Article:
Intraspecific Egg Predation by Male Razorfishes (Labridae) During Broadcast Spawning: Filial Cannibalism or Intra-Pair Parasitism?
Abstract:During field studies, we observed approximately 550 broadcast spawns (sometimes called pelagic spawns), in which pairs release their gametes high in the water column for external fertilization, by three congeneric wrasses: green (Xyrichtys splendens), rosy (X. martinicensis) and pearly (X. novacula) razorfishes. The released eggs formed a cloud that remained visible for 3–5 s before dissipating. Male X. splendens and X. martinicensis ate ova from the cloud during approximately 40% of their spawns. Male X. novacula, and females of all three species, never ate ova. Our observations show that in fishes, parental care is not a prerequisite for filial cannibalism (the ingestion of one's own offspring), as was previously believed. Analysis of videotaped spawns showed that males were prepared to eat even before completion of the spawning act. We propose that males may control the amount of sperm they release when engaging in spawning rushes. The eating behavior should be adaptive for territorial male fishes, particularly those with multiple daily spawns (we observed up to 23 spawns per day), because parasitism of nutrients from females (via the ova) may increase the males' chances for future reproduction, consistent with intraspecific predation theory.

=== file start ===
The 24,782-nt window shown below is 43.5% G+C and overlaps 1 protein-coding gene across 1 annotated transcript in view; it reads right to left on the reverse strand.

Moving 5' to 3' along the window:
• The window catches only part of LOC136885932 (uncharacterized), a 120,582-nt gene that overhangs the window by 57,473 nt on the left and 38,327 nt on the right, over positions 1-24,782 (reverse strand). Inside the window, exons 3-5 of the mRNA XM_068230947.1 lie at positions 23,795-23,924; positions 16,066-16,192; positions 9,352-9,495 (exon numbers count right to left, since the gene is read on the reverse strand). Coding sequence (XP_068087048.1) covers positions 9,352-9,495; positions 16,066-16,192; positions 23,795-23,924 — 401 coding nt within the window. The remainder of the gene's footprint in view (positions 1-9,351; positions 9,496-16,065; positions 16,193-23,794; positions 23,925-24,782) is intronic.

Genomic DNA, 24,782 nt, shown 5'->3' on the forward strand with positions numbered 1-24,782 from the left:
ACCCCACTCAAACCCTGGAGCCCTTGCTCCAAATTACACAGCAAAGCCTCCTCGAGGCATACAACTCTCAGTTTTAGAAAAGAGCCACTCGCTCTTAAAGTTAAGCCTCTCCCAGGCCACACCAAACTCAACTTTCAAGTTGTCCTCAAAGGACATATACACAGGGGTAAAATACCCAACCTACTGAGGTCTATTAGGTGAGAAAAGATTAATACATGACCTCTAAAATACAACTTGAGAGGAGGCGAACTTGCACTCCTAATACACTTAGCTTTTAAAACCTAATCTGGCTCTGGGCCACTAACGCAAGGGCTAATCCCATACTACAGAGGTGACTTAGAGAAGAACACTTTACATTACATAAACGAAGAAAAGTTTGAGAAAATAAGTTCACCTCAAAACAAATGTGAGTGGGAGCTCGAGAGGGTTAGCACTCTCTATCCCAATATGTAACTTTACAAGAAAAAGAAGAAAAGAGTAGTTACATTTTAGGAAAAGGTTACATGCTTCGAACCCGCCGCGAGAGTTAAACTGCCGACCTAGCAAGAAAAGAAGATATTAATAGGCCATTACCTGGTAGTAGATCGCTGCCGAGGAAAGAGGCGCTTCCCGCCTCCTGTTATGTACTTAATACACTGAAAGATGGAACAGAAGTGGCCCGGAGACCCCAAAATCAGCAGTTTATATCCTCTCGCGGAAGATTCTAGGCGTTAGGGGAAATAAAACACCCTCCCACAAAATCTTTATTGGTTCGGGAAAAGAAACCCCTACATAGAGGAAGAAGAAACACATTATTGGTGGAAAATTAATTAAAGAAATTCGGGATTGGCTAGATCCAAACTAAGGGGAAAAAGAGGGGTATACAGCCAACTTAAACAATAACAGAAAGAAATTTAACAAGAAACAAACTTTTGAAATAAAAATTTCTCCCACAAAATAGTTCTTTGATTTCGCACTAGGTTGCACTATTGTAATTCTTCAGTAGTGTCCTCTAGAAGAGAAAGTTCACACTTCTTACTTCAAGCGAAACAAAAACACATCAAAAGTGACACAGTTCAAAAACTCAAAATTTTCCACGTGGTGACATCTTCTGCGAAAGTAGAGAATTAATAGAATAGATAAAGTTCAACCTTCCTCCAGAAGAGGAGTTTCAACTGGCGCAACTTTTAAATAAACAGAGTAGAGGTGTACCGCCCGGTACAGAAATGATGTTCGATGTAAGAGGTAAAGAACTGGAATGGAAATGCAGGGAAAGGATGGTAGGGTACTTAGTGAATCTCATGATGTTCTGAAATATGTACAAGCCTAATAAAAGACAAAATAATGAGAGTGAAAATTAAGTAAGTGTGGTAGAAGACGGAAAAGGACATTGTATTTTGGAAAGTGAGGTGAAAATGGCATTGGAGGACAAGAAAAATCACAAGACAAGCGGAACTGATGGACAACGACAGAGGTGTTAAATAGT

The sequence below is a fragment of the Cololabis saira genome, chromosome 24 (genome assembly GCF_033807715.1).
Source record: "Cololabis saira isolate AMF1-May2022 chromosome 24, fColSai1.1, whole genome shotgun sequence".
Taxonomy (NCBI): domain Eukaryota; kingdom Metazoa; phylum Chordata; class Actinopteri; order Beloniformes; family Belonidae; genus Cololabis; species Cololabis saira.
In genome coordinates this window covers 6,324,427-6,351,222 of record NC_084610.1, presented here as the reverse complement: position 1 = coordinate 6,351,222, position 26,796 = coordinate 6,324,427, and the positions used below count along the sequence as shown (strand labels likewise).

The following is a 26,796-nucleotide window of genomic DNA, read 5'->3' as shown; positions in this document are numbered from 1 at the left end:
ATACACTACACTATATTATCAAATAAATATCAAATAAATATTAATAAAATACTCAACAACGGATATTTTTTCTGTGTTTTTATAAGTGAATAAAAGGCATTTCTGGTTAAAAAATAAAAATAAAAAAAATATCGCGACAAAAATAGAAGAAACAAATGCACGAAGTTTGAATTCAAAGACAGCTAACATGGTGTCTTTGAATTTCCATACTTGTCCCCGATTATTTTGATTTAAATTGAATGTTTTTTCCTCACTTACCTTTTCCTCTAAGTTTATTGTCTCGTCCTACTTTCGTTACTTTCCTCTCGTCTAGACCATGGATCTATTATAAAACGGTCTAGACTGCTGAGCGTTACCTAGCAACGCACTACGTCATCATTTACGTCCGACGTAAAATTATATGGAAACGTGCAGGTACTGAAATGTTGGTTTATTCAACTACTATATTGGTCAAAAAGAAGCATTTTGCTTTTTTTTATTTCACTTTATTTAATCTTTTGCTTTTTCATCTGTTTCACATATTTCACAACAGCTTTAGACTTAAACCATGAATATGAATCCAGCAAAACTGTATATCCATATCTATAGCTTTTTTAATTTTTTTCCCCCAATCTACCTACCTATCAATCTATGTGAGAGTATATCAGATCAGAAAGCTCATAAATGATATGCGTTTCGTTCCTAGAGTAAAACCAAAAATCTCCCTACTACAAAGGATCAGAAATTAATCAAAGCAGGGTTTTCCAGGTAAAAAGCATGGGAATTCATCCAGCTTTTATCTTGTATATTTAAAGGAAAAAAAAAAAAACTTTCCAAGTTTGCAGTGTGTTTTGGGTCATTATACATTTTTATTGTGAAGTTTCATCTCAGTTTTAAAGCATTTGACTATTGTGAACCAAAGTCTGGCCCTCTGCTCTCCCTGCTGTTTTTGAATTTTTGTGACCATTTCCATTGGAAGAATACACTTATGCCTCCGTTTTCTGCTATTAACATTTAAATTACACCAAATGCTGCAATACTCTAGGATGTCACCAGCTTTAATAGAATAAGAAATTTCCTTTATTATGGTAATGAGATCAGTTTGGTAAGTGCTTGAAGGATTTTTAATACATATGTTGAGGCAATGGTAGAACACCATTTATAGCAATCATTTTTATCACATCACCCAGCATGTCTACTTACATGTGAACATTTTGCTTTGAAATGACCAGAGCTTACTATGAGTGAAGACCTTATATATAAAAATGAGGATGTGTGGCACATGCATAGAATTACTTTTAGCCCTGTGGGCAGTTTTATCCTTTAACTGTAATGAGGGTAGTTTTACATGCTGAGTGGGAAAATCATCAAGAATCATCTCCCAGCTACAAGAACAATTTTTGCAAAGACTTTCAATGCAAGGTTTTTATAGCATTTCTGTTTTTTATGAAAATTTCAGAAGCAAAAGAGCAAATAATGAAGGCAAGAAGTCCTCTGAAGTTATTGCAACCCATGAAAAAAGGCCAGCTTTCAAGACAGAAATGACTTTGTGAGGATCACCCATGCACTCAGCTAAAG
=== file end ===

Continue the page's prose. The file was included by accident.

Document Type: Research Article
Publication date: July 1, 1994
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